Mom’s voice gets special recognition in many brain circuits, Stanford study finds

Happy family outsoors on the grass in a park, smiling faces all lying down having fun

One of the most astonishing things about becoming a mom was realizing that my oldest child knew the sound of my voice just a few minutes after he was born. I’d read that babies prefer their own mother’s voice, but I wasn’t prepared for the look of recognition that was clearly dawning on my son’s face when he heard me say hello to him for the first time.

Although extensive research has documented the preference for – and emotional power of – our mother’s voice, the brain circuitry involved in this response has remained a mystery. A new Stanford study published two weeks ago in the Proceedings of the National Academy of Sciences changes that. The study shows that Mom’s voice gets special treatment in a wider variety of her children’s brain areas than senior author Vinod Menon, PhD  and his team expected.

The researchers conducted MRI brain scans on children who were between 7 and 12 years old while they listened to very brief recordings of their biological mothers saying nonsense words. (Nonsense words were used to prevent the brain’s language-processing centers from muddying the results.) The kids’ brains were then scanned as they listened to the same nonsense words being spoken by women they had never met, and the brain responses to Mom’s voice and the strangers’ voices were compared. In addition, the researchers had the children’s parents answer a standard questionnaire to assess the children’s social communication abilities.

It turns out that the brain circuits that are activated by the sound of Mom’s voice handle emotions, rewards and more. From the Stanford School of Medicine’s press release about the findings:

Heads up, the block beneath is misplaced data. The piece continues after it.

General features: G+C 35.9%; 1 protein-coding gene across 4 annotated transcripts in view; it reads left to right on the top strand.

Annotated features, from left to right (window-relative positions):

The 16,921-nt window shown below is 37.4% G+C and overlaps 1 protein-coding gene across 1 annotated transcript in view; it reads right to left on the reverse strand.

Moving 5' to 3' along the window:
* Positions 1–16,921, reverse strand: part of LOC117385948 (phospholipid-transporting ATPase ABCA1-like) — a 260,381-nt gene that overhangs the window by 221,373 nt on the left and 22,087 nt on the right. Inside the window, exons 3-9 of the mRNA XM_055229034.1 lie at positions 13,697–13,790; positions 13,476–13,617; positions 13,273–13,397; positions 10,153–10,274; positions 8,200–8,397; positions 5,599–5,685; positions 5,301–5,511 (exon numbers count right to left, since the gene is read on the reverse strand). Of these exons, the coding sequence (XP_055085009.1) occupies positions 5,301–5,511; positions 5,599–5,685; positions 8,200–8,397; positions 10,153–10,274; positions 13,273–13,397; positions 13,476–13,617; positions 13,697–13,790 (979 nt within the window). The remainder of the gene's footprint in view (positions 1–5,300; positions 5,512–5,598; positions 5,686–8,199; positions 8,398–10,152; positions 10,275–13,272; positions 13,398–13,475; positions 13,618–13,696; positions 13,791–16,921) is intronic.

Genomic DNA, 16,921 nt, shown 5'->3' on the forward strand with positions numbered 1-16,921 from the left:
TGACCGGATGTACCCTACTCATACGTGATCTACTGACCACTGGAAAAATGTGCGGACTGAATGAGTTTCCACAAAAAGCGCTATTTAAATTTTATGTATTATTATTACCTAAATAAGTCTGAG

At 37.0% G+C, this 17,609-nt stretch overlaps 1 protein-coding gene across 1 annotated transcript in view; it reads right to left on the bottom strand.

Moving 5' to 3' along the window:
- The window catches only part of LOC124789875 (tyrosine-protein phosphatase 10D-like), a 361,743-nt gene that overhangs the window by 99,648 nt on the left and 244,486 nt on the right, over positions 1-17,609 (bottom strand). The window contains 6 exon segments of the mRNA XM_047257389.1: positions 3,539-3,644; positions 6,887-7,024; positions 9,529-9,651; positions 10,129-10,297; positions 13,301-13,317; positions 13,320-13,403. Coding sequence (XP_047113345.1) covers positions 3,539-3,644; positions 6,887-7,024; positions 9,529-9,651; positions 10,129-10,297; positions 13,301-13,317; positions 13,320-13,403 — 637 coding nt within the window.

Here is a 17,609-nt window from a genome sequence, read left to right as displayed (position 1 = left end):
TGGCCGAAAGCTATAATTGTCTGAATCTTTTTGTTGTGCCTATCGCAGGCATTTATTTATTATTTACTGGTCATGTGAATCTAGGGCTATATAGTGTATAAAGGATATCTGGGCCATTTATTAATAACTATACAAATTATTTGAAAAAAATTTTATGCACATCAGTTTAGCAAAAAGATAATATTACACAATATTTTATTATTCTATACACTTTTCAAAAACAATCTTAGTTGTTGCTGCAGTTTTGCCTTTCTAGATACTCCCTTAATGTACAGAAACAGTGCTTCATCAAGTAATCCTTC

The brain regions that were more engaged by the voices of the children’s own mothers than by the control voices included auditory regions, such as the primary auditory cortex; regions of the brain that handle emotions, such as the amygdala; brain regions that detect and assign value to rewarding stimuli, such as the mesolimbic reward pathway and medial prefrontal cortex; regions that process information about the self, including the default mode network; and areas involved in perceiving and processing the sight of faces.

“The extent of the regions that were engaged was really quite surprising,” Menon said

… Children whose brains showed a stronger degree of connection between all these regions when hearing their mom’s voice also had the strongest social communication ability, suggesting that increased brain connectivity between the regions is a neural fingerprint for greater social communication abilities in children.

The findings are exciting on their own, but they also leave the researchers with many more questions to explore. Do kids’ brains respond similarly to the voices of their fathers or adoptive mothers? What might the link between brain response and social communication ability mean for children with communication disorders such as those seen in autism? How does the brain’s response to our own mother’s voice change in adolescence?

“Mom’s voice is a big part of the soundtrack to childhood, but surprisingly little is known about how the brain organizes itself around this very important sound source for social, emotional and language learning,” the study’s first author, Dan Abrams, PhD, told me. The research team is eager to find out more.

Via Scope

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